It’s not exactly a hiatus, but starting soon most of my blogging activity is going to migrate to this space. That is the central class blog for History 591, our Teaching American History grant-funded trip to New York City (and a little bit of upstate near the end).
Here’s the explanation: Four years ago now, Pueblo District 70 received a Teaching American History grant to send area teachers to historic sites around the country. They partnered with my colleague Matt Harris and I (being the two good Easterners that we are) to run the trips. We started in Boston. Then came Philadelphia. Last year it was Chicago. We saved the best for last.
If you know anything about the TAH program, you know that these kinds of grants are quite popular. As a result, there’s a lot of criticism that trips like this are really just sending a bunch of secondary school teachers on vacation. Blogging is our answer to that criticism. Each student does a post a night, and hopefully so do I. I direct other students to the best posts using Delicious, which you can see at the top right of that blog, and hopefully conversations ensue.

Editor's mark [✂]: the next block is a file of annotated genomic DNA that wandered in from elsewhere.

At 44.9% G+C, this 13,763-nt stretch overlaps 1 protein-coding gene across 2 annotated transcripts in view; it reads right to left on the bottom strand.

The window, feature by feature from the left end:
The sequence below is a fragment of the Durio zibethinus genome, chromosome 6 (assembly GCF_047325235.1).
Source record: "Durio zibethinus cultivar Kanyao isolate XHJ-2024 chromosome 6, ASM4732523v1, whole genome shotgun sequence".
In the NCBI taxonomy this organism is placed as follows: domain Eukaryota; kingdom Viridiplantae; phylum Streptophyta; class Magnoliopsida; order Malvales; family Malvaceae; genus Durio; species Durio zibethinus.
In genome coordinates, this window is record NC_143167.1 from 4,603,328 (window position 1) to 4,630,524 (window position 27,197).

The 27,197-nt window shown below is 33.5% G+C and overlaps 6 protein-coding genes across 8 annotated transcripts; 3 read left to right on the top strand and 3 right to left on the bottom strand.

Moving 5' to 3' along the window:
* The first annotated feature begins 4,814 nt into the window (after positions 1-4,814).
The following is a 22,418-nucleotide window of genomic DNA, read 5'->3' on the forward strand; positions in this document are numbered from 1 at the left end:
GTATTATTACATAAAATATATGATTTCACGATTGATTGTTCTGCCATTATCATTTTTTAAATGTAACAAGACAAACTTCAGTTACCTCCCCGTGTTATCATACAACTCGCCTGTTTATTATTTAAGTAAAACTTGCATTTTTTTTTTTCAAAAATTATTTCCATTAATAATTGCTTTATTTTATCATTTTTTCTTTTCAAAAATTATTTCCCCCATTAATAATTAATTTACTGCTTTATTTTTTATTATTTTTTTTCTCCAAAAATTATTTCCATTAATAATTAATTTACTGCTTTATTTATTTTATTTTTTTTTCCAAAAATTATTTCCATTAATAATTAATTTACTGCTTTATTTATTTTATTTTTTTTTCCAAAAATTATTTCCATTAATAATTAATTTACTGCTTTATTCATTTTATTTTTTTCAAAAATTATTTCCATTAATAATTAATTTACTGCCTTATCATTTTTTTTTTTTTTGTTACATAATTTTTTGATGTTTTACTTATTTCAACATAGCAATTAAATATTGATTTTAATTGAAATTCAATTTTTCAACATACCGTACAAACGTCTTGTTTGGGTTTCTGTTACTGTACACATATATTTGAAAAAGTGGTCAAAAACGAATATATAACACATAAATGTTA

You can see our itinerary here. It’s part of the course syllabus. With the days packed with action, our thinking was that asking for a blog post a night, reflecting on how what you saw is going to change the way you teach in the classroom is more than fair. We also expect a longer reflective piece on the whole trip after they get back to Colorado.
Since I don’t teach secondary school, most of my posts will be of the general New York history variety. I’ll cross-post anything of general interest here. However, if you you really want to see blogging as a teaching tool in action, go to the blogroll at the bottom right here and click on the names of any of our students. In recent years, we’ve gotten some lovely posts, many of which are absolutely bursting with pictures. I also leave lots of comments.
I hope you’ll consider leaving them comments too. That’s a good way to illustrate that anything on the Internet is really an experiment in crowd-sourcing.